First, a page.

By Joel Hall
The Clayton County Transportation and Development Department eliminated 10 jobs this week in an effort to reorganize the department.
As a result, Keep Clayton County Beautiful, Inc., will become a grant-funded program under the department, rather than a salary-funded one.
In December, the Clayton County Board of Commissioners expressed support for a request from Transportation and Development Director Jeff Metarko to cut seven vacant positions and three filled positions to reduce the county's salary obligations. On Wednesday, the Clayton County Civil Service Board approved the reduction in staff, making it official, according to Metarko.
"From my understanding, the chief of staff is making a concerted effort to look at all county operations, to look at inefficiencies and ways we can tighten the reigns to operate better," Metarko said. "These positions were ones that were not critical or central to our mission. Most of these positions have been vacant, and we have been functioning without them for a while. We don't anticipate with the reduction of these 10 jobs that any service levels will be reduced."
According to Metarko, the unfilled positions being deleted include: C-TRAN public transit coordinator; C-TRAN public transit operations and maintenance technician; C-TRAN transit crew worker (responsible for picking up trash around bus stops); Tara Field maintenance worker; survey crew technician; and two public works equipment operators.
Filled positions being eliminated include: Transportation concerts administrator; Keep Clayton County Beautiful, Inc., secretary; and Keep Clayton County Beautiful, Inc., manager.
Metarko said the reorganization will result in more than $300,000 worth of savings for the department.
Chief of Staff Alex Cohilas said, due to a high number of upcoming Special Local Option Sales Tax (SPLOST) projects, the county has been in need of more professional consulting services. He said the money saved in the reorganization will help reduce the county's dependence on outside contractors.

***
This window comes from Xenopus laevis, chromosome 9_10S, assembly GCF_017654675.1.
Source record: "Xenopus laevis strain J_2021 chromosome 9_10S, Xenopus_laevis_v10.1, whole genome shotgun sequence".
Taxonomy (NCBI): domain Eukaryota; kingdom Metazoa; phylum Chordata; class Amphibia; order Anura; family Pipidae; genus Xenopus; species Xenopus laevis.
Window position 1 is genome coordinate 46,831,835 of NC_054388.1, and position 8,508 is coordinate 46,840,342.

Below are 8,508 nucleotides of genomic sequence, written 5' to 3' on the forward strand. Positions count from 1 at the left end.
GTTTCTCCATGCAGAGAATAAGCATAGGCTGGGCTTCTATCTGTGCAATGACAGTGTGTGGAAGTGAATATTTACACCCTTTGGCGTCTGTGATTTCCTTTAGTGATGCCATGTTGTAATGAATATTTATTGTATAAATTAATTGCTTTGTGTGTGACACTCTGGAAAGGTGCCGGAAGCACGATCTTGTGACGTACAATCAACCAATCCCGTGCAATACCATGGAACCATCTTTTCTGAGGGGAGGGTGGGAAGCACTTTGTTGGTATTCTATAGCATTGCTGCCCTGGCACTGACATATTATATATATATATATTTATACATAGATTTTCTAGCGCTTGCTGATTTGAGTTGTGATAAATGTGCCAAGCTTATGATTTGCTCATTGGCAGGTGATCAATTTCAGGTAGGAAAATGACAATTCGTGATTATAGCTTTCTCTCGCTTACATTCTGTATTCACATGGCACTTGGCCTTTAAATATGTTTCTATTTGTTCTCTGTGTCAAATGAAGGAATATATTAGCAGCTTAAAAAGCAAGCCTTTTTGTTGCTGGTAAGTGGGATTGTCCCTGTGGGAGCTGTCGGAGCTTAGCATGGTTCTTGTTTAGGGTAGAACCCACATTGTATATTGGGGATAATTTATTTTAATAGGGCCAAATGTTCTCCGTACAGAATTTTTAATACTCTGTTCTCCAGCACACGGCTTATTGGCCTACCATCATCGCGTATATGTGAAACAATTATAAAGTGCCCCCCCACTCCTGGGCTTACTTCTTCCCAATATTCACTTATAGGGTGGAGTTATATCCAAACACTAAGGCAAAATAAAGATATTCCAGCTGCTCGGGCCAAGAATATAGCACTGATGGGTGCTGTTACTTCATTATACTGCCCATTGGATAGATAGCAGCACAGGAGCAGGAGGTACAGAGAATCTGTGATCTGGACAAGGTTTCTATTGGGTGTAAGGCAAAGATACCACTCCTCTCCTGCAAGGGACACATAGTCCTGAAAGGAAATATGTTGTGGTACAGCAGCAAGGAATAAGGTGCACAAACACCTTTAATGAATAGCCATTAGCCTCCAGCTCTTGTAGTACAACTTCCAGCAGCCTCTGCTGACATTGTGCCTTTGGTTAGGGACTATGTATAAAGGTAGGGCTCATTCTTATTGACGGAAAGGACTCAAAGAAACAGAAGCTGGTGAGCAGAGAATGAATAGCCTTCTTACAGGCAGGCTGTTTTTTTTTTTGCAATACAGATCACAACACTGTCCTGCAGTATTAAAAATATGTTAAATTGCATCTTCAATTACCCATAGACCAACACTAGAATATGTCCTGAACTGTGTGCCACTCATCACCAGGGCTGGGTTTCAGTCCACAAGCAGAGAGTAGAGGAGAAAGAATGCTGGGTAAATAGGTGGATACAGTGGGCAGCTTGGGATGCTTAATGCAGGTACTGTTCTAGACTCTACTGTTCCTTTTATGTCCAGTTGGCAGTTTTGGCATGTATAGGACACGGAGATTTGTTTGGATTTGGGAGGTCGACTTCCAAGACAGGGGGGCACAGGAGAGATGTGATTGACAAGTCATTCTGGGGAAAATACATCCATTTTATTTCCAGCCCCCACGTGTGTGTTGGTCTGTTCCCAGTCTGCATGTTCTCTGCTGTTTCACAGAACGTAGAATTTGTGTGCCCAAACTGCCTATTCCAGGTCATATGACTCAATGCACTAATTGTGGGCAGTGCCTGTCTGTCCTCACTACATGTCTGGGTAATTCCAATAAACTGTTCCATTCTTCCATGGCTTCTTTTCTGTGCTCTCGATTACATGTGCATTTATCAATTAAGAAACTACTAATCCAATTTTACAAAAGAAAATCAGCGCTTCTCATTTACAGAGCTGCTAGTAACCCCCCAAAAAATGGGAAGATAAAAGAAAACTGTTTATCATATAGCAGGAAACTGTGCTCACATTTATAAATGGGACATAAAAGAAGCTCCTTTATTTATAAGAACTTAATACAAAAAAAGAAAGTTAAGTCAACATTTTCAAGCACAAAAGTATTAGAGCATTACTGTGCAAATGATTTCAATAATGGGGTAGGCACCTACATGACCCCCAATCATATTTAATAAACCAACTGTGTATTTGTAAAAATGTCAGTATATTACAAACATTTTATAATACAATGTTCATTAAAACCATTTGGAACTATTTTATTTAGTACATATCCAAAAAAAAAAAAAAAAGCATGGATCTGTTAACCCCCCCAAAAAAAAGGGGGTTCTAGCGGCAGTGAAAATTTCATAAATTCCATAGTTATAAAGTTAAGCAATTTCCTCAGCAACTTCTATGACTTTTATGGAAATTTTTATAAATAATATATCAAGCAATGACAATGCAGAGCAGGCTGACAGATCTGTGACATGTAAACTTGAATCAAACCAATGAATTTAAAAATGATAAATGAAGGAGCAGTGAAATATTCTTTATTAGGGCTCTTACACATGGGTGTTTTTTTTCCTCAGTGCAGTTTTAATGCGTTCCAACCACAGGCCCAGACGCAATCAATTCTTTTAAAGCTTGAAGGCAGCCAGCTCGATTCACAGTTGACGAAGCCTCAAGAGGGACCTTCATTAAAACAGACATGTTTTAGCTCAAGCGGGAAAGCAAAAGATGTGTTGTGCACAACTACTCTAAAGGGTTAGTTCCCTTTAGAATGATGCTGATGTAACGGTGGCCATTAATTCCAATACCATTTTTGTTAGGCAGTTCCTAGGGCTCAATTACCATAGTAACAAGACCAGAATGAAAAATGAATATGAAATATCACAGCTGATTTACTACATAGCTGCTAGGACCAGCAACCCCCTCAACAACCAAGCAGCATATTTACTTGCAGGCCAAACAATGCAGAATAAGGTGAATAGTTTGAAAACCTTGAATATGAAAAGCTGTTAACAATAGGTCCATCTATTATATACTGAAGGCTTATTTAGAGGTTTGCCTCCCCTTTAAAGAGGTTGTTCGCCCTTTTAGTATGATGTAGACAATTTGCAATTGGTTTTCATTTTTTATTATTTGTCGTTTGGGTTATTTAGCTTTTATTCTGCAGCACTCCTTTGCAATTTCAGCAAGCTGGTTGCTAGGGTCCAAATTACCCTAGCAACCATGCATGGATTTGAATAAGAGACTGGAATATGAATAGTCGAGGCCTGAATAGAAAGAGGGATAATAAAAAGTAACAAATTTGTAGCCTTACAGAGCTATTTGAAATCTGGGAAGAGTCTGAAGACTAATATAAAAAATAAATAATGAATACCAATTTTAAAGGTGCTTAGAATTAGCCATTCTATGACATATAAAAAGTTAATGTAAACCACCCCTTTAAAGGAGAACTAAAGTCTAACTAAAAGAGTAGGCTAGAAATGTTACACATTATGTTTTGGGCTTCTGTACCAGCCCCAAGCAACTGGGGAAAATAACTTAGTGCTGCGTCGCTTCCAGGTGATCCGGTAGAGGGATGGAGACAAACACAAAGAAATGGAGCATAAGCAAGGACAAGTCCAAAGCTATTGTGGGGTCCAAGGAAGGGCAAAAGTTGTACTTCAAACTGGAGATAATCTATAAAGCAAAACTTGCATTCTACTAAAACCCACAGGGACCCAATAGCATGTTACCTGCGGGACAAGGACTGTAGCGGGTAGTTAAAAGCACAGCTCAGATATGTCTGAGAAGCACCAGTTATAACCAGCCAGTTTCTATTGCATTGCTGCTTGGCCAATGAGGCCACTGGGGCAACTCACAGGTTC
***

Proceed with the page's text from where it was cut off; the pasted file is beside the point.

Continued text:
"We have been in the process, through all of 2009, of looking at one department at a time, and looking at ways we can improve efficiency, maintain costs, and increase skill-sets," Cohilas said. "We're needing more professional services, more planners, and professional engineers. Mr. Metarko specially had that need, given the high number of SPLOST projects we are undertaking. Those kinds of jobs [the eliminated positions] weren't going to attract the skill-sets we needed, so we eliminated them. By having more engineers in house, the less we have to rely on outside engineers and consultants. It's better organized, leaner, and more efficient at the same time."
Keep Clayton County Beautiful, Inc., was created in 1981 as a private, non-profit organization with the mission of cleaning up the roads and highways of Clayton County. According to the organization's director, Edie Yongue, the program has since grown to oversee several initiatives to beautify the county, including:
* The Bring One for the Chipper Christmas tree recycling program.
* The Great American Cleanup neighborhood beautification program.
* Clayton County Amnesty Day (for recycling paints, chemicals, and medications).
* The annual Rivers Alive stream cleanup event, and the Clayton County Public Schools Recycling Program.
According to Metarko, the organization was made a part of a public-private partnership with the county in 2004, administered by the Transportation and Development Department. He said the recent move will return Keep Clayton County Beautiful, Inc., to being "a completely private, non-profit organization" with grant support from the county.
"What we are doing is providing them grant funding moving forward," Metarko said. "They're not going away, and the level of funding they have now is what they are going to be getting through grants."
Yongue said the county will provide Keep Clayton County Beautiful, Inc., with office space until the end of June. Starting July 1, she expects the program to function in a similar fashion, but said it may require additional support from the public, and the private sector.
"I don't see us disappearing," she said. "That would be a tragedy. We're just reshuffling, so all is good.
"We certainly will need more support from the chamber of commerce, the cities, the business community, the board of education, and all the people we've partnered with over the years. The county still needs to get cleaner."